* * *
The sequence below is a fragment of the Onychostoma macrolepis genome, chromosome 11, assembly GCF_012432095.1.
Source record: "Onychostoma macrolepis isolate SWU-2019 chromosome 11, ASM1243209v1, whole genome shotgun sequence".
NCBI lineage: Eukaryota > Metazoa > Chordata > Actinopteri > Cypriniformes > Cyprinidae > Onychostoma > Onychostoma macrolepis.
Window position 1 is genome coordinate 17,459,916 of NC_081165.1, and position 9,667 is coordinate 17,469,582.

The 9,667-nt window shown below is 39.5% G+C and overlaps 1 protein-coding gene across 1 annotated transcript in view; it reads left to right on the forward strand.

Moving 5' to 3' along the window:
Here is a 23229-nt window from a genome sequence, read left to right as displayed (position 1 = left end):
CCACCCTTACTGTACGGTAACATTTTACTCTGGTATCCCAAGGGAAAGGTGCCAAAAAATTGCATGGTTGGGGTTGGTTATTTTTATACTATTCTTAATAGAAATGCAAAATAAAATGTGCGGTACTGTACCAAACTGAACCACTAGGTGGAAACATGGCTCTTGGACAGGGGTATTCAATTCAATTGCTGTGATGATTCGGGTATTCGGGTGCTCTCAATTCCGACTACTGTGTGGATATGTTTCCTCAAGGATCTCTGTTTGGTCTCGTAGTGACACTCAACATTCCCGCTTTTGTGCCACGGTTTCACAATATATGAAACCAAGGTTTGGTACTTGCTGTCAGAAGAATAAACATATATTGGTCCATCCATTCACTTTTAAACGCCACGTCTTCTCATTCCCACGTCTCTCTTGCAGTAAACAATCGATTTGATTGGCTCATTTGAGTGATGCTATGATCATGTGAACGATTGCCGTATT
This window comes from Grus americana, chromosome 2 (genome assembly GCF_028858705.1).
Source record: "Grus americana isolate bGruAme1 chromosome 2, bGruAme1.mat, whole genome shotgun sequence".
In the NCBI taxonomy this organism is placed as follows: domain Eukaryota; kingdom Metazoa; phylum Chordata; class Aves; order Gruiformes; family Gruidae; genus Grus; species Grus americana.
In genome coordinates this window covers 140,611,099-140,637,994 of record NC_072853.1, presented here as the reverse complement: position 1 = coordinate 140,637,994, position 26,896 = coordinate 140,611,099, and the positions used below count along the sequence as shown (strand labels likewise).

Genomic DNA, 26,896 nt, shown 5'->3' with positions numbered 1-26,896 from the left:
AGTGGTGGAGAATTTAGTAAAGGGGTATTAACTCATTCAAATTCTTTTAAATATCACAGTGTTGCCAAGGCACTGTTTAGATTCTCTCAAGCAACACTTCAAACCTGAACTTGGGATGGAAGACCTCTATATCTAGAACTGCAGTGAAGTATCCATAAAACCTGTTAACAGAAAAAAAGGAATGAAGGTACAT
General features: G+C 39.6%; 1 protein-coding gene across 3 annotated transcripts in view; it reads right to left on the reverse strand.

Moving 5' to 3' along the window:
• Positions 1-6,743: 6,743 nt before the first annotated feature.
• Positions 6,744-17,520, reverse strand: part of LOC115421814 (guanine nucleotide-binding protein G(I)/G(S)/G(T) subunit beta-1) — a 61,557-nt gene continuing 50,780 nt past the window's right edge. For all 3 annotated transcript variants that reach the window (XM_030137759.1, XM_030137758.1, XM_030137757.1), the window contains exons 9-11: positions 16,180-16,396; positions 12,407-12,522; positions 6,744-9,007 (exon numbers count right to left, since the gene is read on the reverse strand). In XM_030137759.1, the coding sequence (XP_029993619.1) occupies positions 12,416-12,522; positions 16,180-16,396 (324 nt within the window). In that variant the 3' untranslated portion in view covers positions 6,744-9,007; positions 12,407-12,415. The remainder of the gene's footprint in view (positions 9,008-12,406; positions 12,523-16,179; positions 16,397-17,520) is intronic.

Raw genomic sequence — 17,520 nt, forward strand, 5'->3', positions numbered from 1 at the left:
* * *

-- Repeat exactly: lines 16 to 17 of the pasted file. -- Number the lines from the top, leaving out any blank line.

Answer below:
Moving 5' to 3' along the window:
• Positions 1-6,743: 6,743 nt before the first annotated feature.